COMT Val158Met Polymorphism Modulates Cognitive Effects of Dietary Intervention.

Witte AV, Jansen S, Schirmacher A, Young P, Flöel A - Front Aging Neurosci (2010)

Differences in TNF-alpha levels pre- vs. post-dietary intervention according to COMT Val158Met genotype. Note that Val/Val-carriers exhibited greater reductions of TNF-alpha than Met-carriers, however analysis failed to reach significance. Error bars indicate standard error (SE).
© Copyright Policy - open-access
Related In: Results  -  Collection

License
Show All Figures
getmorefigures.php?uid=PMC2990456&req=5

Figure 5: Differences in TNF-alpha levels pre- vs. post-dietary intervention according to COMT Val158Met genotype. Note that Val/Val-carriers exhibited greater reductions of TNF-alpha than Met-carriers, however analysis failed to reach significance. Error bars indicate standard error (SE).
Mentions: However, an interesting trend emerged for markers of inflammation: Diet-associated reductions in TNF-alpha levels after the intervention were more pronounced in Val/Val-carriers (Figure 5), however ANOVARM failed to reach significance.

Bottom Line: A common single nucleotide polymorphism (SNP) in the gene encoding catechol-O-methyltransferase (COMT), Val158Met, is thought to influence cognitive performance due to differences in prefrontal dopaminergic neurotransmission.Blood samples of 35 healthy elderly subjects (61.3 years ±8 SD; 19 women, 16 men, BMI: 28.2 kg/m(2) ±4 SD) were genotyped for COMT Val158Met by standard procedures (Val/Val = 6; Val/Met = 20; Met/Met = 9).This might help to develop individualized therapies in future research based on genetic background.

View Article: PubMed Central - PubMed

Affiliation: Department of Neurology, Charité - Universitätsmedizin Berlin Berlin, Germany.

ABSTRACT
A common single nucleotide polymorphism (SNP) in the gene encoding catechol-O-methyltransferase (COMT), Val158Met, is thought to influence cognitive performance due to differences in prefrontal dopaminergic neurotransmission. Previous studies lend support for the hypothesis that the "at risk" genotype comprising two Val-alleles (low dopamine) might benefit more from plasticity-enhancing interventions than carriers of one or two Met-alleles. This study aimed to determine whether the response to dietary interventions, known to modulate cognition, is dependent on COMT genotype. Blood samples of 35 healthy elderly subjects (61.3 years ±8 SD; 19 women, 16 men, BMI: 28.2 kg/m(2) ±4 SD) were genotyped for COMT Val158Met by standard procedures (Val/Val = 6; Val/Met = 20; Met/Met = 9). Subjects had previously completed a randomized controlled trial investigating the effects of caloric restriction (CR) or enhancement of unsaturated fatty acids (UFA) on immediate and delayed verbal recognition memory. Homozygous Val/Val-carriers had significantly lower memory scores than Met-carriers at baseline (p < 0.001). Significant interactions of genotype and dietary intervention with regard to cognition were found: CR- and UFA enhancement-induced memory improvements of Val/Val-carriers were considerably greater than those of Met-carriers (ANOVA p's < 0.02). The current study shows for the first time that cognitive effects of dietary interventions are dependent on COMT Val158Met genotype. Our findings lend further support to the hypothesis that an "at risk" genotype might benefit more from plasticity-enhancing interventions than the "not at risk" genotype. This might help to develop individualized therapies in future research based on genetic background.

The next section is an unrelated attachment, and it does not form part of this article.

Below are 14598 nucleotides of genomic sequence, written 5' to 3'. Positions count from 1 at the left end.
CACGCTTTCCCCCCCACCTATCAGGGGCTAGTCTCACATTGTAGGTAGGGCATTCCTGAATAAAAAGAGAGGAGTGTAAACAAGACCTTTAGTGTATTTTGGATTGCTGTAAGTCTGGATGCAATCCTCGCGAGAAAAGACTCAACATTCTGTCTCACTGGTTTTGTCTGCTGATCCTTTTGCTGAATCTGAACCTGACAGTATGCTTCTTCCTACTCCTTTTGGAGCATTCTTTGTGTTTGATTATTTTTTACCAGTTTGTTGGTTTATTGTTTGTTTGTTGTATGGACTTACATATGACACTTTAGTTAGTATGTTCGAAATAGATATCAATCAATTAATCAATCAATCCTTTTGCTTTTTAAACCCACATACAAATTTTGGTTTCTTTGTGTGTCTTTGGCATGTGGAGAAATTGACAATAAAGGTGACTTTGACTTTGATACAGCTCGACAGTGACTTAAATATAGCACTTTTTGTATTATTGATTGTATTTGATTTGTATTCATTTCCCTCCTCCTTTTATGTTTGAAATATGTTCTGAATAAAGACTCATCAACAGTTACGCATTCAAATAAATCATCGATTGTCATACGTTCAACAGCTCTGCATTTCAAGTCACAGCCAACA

No MeSH data available.